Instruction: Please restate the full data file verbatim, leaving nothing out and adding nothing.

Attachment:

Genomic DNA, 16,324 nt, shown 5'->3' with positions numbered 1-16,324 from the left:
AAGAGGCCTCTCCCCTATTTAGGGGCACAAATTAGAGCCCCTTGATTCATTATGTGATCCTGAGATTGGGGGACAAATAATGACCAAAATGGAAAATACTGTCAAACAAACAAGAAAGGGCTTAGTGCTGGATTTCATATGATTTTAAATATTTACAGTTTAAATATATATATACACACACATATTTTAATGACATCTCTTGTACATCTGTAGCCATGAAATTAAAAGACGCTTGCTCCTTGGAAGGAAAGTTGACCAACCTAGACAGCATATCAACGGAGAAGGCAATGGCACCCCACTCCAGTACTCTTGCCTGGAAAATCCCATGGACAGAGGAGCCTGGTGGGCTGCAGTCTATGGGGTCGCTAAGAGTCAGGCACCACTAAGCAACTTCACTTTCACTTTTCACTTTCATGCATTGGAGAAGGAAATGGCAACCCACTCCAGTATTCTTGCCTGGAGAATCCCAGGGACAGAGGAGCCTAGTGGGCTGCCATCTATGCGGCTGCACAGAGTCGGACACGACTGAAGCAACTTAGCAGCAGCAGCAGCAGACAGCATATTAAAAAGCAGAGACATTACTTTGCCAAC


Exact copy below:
Genomic DNA, 16,324 nt, shown 5'->3' with positions numbered 1-16,324 from the left:
AAGAGGCCTCTCCCCTATTTAGGGGCACAAATTAGAGCCCCTTGATTCATTATGTGATCCTGAGATTGGGGGACAAATAATGACCAAAATGGAAAATACTGTCAAACAAACAAGAAAGGGCTTAGTGCTGGATTTCATATGATTTTAAATATTTACAGTTTAAATATATATATACACACACATATTTTAATGACATCTCTTGTACATCTGTAGCCATGAAATTAAAAGACGCTTGCTCCTTGGAAGGAAAGTTGACCAACCTAGACAGCATATCAACGGAGAAGGCAATGGCACCCCACTCCAGTACTCTTGCCTGGAAAATCCCATGGACAGAGGAGCCTGGTGGGCTGCAGTCTATGGGGTCGCTAAGAGTCAGGCACCACTAAGCAACTTCACTTTCACTTTTCACTTTCATGCATTGGAGAAGGAAATGGCAACCCACTCCAGTATTCTTGCCTGGAGAATCCCAGGGACAGAGGAGCCTAGTGGGCTGCCATCTATGCGGCTGCACAGAGTCGGACACGACTGAAGCAACTTAGCAGCAGCAGCAGCAGACAGCATATTAAAAAGCAGAGACATTACTTTGCCAAC